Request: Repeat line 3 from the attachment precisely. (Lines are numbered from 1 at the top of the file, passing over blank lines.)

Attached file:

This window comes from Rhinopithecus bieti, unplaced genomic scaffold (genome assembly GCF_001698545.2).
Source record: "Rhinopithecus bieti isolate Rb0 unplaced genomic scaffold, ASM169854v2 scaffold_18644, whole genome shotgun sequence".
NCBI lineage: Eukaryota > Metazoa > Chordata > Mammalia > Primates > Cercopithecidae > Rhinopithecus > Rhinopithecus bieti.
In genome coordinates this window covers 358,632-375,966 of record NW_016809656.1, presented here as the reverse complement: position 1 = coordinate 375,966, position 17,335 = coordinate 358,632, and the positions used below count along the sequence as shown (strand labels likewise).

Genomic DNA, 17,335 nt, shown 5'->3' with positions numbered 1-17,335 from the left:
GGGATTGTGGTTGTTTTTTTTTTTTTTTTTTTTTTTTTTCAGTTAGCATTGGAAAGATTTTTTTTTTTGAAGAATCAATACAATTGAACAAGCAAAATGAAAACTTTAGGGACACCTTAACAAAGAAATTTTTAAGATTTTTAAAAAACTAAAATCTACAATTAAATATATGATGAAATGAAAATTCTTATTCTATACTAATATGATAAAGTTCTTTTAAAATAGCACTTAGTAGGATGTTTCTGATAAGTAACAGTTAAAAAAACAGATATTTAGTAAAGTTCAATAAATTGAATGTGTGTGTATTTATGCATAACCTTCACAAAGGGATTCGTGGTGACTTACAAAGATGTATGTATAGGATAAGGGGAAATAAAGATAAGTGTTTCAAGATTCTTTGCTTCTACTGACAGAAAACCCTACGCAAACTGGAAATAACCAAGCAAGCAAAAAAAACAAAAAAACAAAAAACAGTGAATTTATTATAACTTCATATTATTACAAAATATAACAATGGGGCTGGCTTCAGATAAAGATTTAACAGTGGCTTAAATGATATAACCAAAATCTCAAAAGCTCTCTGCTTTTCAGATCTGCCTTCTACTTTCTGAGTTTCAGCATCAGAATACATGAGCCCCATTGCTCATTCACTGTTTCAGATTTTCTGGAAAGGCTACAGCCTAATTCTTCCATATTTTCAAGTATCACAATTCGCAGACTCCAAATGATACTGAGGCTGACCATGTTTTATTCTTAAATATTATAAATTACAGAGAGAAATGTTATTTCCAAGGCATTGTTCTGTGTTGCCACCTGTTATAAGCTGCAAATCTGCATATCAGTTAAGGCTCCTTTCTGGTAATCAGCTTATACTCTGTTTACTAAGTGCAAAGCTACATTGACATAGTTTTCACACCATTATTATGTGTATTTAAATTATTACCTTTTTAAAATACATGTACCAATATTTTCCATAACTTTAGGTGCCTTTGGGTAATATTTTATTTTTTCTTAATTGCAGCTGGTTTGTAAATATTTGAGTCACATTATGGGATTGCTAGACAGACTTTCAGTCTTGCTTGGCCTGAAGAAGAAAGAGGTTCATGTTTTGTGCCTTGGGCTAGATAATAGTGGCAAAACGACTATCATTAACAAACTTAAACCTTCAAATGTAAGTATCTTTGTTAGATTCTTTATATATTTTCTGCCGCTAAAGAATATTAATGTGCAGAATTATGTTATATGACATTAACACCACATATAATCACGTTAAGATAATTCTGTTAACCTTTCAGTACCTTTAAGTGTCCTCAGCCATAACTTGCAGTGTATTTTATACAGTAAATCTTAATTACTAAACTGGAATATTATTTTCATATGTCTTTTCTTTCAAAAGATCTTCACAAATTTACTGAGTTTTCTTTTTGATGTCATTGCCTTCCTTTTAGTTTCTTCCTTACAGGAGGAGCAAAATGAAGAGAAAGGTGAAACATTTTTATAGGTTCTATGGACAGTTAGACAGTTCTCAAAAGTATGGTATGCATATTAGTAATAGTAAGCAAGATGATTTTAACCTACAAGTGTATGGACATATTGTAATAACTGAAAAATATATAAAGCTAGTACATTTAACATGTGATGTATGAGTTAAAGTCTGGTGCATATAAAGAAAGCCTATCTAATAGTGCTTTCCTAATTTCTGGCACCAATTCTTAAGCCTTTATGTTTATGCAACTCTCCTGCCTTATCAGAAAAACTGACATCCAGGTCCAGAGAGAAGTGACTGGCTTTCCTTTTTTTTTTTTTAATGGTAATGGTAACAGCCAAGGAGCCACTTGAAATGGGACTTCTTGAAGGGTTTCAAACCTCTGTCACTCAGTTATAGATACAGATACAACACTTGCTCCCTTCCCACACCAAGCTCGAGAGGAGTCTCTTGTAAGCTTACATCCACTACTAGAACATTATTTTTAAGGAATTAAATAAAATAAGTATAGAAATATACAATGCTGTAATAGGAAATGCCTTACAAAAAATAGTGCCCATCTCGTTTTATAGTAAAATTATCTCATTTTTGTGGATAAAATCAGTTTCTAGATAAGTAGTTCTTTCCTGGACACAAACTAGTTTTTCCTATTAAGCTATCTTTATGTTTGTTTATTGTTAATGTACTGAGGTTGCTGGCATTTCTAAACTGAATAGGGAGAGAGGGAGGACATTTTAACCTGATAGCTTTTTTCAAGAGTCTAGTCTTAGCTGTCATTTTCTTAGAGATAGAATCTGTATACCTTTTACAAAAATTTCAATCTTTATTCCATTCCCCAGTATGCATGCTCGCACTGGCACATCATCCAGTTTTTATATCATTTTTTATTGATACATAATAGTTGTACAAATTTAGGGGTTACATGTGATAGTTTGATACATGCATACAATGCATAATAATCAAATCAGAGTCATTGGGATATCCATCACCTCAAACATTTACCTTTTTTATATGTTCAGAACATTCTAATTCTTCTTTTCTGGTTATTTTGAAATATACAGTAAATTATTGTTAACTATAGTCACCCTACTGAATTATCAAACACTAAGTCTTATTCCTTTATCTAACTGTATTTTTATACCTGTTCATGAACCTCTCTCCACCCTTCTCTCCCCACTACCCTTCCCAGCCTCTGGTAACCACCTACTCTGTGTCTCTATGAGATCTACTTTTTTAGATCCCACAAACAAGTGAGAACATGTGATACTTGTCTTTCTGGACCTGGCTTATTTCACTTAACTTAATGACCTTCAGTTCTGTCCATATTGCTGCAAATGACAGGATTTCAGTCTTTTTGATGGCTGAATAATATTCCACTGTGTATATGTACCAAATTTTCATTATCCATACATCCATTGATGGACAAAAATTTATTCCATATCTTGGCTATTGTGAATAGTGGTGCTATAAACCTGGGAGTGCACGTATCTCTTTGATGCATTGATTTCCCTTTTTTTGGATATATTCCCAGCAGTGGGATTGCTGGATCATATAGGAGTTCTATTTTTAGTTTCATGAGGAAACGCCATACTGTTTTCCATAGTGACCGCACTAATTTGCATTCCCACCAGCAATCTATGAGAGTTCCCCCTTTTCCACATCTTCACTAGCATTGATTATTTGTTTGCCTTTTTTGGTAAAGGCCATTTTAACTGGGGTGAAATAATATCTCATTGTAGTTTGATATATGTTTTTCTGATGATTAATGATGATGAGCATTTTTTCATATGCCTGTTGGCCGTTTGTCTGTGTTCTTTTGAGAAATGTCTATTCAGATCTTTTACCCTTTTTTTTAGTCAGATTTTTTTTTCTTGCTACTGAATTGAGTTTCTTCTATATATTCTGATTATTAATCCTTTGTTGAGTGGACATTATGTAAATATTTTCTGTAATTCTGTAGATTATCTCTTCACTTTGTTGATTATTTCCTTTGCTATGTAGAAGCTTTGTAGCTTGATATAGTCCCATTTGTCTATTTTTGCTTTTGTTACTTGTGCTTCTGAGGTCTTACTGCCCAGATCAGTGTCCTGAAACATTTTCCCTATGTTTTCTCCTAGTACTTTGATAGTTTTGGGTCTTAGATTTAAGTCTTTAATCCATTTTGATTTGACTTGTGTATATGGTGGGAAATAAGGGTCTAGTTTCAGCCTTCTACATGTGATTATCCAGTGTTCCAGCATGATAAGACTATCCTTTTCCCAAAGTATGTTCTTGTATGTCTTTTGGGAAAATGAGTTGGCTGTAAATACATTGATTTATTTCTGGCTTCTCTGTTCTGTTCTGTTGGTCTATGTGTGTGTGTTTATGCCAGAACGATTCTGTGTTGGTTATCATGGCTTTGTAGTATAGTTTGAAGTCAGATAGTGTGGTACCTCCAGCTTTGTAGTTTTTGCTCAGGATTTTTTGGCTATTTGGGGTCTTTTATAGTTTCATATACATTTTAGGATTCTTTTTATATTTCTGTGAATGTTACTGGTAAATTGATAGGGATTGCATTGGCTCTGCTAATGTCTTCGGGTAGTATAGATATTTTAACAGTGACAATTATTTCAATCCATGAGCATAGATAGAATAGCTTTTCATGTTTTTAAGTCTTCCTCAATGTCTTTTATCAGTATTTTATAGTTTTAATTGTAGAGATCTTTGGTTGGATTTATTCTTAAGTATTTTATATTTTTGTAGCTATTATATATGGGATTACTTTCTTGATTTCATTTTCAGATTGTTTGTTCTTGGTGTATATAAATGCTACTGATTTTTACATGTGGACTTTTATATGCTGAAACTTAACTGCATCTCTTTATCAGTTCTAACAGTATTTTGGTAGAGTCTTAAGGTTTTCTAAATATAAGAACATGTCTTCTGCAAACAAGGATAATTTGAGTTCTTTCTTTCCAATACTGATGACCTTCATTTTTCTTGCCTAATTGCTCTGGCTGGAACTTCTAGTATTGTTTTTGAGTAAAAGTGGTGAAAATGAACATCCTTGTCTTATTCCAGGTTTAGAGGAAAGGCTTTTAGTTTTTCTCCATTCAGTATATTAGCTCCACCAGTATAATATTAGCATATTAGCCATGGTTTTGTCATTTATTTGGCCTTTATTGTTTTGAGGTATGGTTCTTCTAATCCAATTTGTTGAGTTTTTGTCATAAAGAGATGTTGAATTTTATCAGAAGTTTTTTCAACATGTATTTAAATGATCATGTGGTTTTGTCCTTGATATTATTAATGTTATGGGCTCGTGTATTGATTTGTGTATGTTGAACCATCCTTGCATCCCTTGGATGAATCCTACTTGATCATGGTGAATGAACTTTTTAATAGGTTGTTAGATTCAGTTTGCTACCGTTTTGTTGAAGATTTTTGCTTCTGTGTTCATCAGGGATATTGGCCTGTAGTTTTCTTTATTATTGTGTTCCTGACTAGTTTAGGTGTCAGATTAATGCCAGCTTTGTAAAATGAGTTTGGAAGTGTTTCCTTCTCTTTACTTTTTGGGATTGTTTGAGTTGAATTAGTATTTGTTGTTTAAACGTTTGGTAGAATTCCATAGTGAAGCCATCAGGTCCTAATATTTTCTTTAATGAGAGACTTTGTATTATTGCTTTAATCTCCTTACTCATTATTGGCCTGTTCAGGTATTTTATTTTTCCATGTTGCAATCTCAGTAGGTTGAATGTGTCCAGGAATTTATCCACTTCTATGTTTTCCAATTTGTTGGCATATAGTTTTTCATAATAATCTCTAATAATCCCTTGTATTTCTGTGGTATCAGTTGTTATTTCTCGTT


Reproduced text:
NCBI lineage: Eukaryota > Metazoa > Chordata > Mammalia > Primates > Cercopithecidae > Rhinopithecus > Rhinopithecus bieti.